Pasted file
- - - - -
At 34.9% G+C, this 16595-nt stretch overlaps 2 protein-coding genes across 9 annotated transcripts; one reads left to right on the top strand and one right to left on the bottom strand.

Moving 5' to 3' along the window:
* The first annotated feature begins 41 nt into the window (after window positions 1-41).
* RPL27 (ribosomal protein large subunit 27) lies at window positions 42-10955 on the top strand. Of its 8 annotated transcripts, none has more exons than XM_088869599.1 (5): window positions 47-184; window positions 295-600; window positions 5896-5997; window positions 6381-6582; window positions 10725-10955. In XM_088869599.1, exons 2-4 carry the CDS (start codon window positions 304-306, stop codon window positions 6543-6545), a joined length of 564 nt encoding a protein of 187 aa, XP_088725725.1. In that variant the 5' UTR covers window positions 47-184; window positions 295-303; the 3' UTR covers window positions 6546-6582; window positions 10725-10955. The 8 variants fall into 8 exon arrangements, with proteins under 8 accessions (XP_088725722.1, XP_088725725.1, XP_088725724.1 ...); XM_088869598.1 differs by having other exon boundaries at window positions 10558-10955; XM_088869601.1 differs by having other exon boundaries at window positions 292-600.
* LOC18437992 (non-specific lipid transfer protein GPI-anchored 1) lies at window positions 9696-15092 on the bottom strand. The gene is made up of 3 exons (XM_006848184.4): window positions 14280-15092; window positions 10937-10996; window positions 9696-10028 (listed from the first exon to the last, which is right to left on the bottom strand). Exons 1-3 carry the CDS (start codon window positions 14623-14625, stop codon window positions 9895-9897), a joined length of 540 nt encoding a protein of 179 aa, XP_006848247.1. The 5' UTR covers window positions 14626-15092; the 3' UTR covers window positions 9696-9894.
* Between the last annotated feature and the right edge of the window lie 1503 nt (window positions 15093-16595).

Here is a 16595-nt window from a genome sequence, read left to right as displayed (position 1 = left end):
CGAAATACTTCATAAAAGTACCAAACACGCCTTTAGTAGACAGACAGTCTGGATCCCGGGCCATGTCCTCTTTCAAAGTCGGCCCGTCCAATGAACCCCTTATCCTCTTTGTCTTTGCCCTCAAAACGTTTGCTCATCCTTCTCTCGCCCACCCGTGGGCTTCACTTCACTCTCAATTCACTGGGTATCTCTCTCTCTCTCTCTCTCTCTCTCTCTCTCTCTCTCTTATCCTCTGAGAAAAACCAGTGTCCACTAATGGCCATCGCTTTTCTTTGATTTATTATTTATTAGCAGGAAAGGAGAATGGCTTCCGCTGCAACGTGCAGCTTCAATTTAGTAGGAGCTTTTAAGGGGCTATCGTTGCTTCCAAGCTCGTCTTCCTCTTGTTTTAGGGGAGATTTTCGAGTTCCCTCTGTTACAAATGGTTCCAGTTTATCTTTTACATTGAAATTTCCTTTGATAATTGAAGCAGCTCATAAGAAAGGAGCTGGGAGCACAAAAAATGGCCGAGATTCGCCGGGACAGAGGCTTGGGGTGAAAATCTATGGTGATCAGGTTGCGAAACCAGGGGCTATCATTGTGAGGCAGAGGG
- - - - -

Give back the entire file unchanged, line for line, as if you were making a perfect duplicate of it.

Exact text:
At 34.9% G+C, this 16595-nt stretch overlaps 2 protein-coding genes across 9 annotated transcripts; one reads left to right on the top strand and one right to left on the bottom strand.

Moving 5' to 3' along the window:
* The first annotated feature begins 41 nt into the window (after window positions 1-41).
* RPL27 (ribosomal protein large subunit 27) lies at window positions 42-10955 on the top strand. Of its 8 annotated transcripts, none has more exons than XM_088869599.1 (5): window positions 47-184; window positions 295-600; window positions 5896-5997; window positions 6381-6582; window positions 10725-10955. In XM_088869599.1, exons 2-4 carry the CDS (start codon window positions 304-306, stop codon window positions 6543-6545), a joined length of 564 nt encoding a protein of 187 aa, XP_088725725.1. In that variant the 5' UTR covers window positions 47-184; window positions 295-303; the 3' UTR covers window positions 6546-6582; window positions 10725-10955. The 8 variants fall into 8 exon arrangements, with proteins under 8 accessions (XP_088725722.1, XP_088725725.1, XP_088725724.1 ...); XM_088869598.1 differs by having other exon boundaries at window positions 10558-10955; XM_088869601.1 differs by having other exon boundaries at window positions 292-600.
* LOC18437992 (non-specific lipid transfer protein GPI-anchored 1) lies at window positions 9696-15092 on the bottom strand. The gene is made up of 3 exons (XM_006848184.4): window positions 14280-15092; window positions 10937-10996; window positions 9696-10028 (listed from the first exon to the last, which is right to left on the bottom strand). Exons 1-3 carry the CDS (start codon window positions 14623-14625, stop codon window positions 9895-9897), a joined length of 540 nt encoding a protein of 179 aa, XP_006848247.1. The 5' UTR covers window positions 14626-15092; the 3' UTR covers window positions 9696-9894.
* Between the last annotated feature and the right edge of the window lie 1503 nt (window positions 15093-16595).

Here is a 16595-nt window from a genome sequence, read left to right as displayed (position 1 = left end):
CGAAATACTTCATAAAAGTACCAAACACGCCTTTAGTAGACAGACAGTCTGGATCCCGGGCCATGTCCTCTTTCAAAGTCGGCCCGTCCAATGAACCCCTTATCCTCTTTGTCTTTGCCCTCAAAACGTTTGCTCATCCTTCTCTCGCCCACCCGTGGGCTTCACTTCACTCTCAATTCACTGGGTATCTCTCTCTCTCTCTCTCTCTCTCTCTCTCTCTCTCTCTTATCCTCTGAGAAAAACCAGTGTCCACTAATGGCCATCGCTTTTCTTTGATTTATTATTTATTAGCAGGAAAGGAGAATGGCTTCCGCTGCAACGTGCAGCTTCAATTTAGTAGGAGCTTTTAAGGGGCTATCGTTGCTTCCAAGCTCGTCTTCCTCTTGTTTTAGGGGAGATTTTCGAGTTCCCTCTGTTACAAATGGTTCCAGTTTATCTTTTACATTGAAATTTCCTTTGATAATTGAAGCAGCTCATAAGAAAGGAGCTGGGAGCACAAAAAATGGCCGAGATTCGCCGGGACAGAGGCTTGGGGTGAAAATCTATGGTGATCAGGTTGCGAAACCAGGGGCTATCATTGTGAGGCAGAGGG